In Reply to: Re: Interview with Don Lattin posted by Perry on October 18, 2007 at 17:43:52:
That's a nice blog. Keep up the good work!
I just finished reading Lattin's book last night. I wasn't entirely happy with how Lattin handled Millikin's dismissal of child abuse in TF with a naive argument about cultural relativity.
Lattin does respond to Millikin's argument in his book, as well as in his interview with you, but I don't think it's as strong an analysis of the weakness in Millikin's position on cultural relativity as it might have been.
A stronger argument, imo, is this: Yeah, other cultures marry off kids at 13, but does that make it a good thing simply because it is accepted in some cultural groups as normal? Aren't there some objective criteria we can use to assess the goodness of promoting the practice of child brides?
There are physical health and economic reasons why marrying off a 13-year-old girl and getting her pregnant is not good thing for the individual, the family, or society as a whole. Life expectancy for women in cultures that practice child marriage isn't very high, which means many children grow up without long-term maternal protection and care. Economic development in cultures that promote the practice is also abysmal. Delayed gratification, e.g., delaying the onset of sexual activity and childbearing, has economic advantages. There is a relationship between delayed marriage, childbearing, longer life expectancy, and economic advancement.
I wish I'd known Lattin was going to cite my article in his book, btw. I would have talked with him at greater length about the issues I raised in the article and related concerns with existing academic research on TF if I'd known he was interested in reporting on the scholarly debates that surround the study of new religious movements like TF.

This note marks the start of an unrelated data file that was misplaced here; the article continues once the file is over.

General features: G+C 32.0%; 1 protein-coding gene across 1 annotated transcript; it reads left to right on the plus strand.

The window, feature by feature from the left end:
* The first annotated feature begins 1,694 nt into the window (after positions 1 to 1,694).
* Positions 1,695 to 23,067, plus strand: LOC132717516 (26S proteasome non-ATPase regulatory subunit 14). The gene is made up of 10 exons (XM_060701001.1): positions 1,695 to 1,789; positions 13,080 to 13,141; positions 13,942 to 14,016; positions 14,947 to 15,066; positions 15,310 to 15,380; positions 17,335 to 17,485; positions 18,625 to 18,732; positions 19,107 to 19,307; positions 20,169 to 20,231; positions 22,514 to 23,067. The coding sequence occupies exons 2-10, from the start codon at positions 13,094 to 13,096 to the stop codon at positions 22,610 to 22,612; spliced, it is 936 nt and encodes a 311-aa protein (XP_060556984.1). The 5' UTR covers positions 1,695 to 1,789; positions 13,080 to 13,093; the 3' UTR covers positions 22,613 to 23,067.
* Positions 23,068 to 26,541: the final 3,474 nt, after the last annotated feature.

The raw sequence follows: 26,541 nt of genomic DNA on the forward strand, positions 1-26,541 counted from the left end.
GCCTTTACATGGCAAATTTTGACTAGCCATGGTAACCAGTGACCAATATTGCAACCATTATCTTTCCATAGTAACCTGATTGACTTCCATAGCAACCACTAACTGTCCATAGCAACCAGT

I really wish I had more time to write on the topic of cultural relativity and evaluating NRMs regarding child welfare. I was also disturbed my Millikin's discussion of Ricky's re-assessment of his childhood sexual socialization in Lattin's book. Millikin shows a very limited grasp of all the contextual factors associated with childhood sexual socialization. Millikin more or less suggests that if Rick hadn't left TF and hooked up with angry exers, he would never have become so enraged over his abuse because he would have continued to interpret his childhood sexual socialization (and that of Merry, Davida & Techi) as normal. Sorry, Millikin, there's a sound reason for the incest taboo--it didn't evolve in every culture on the planet for no good reason. Also, the sexual socialization of the children who grew up in The Unit wasn't even "normal" by broader Family standards.
Well, kudos to you again for getting published in a scholarly journal--I'm sure you're now painfully aware how much work goes into it.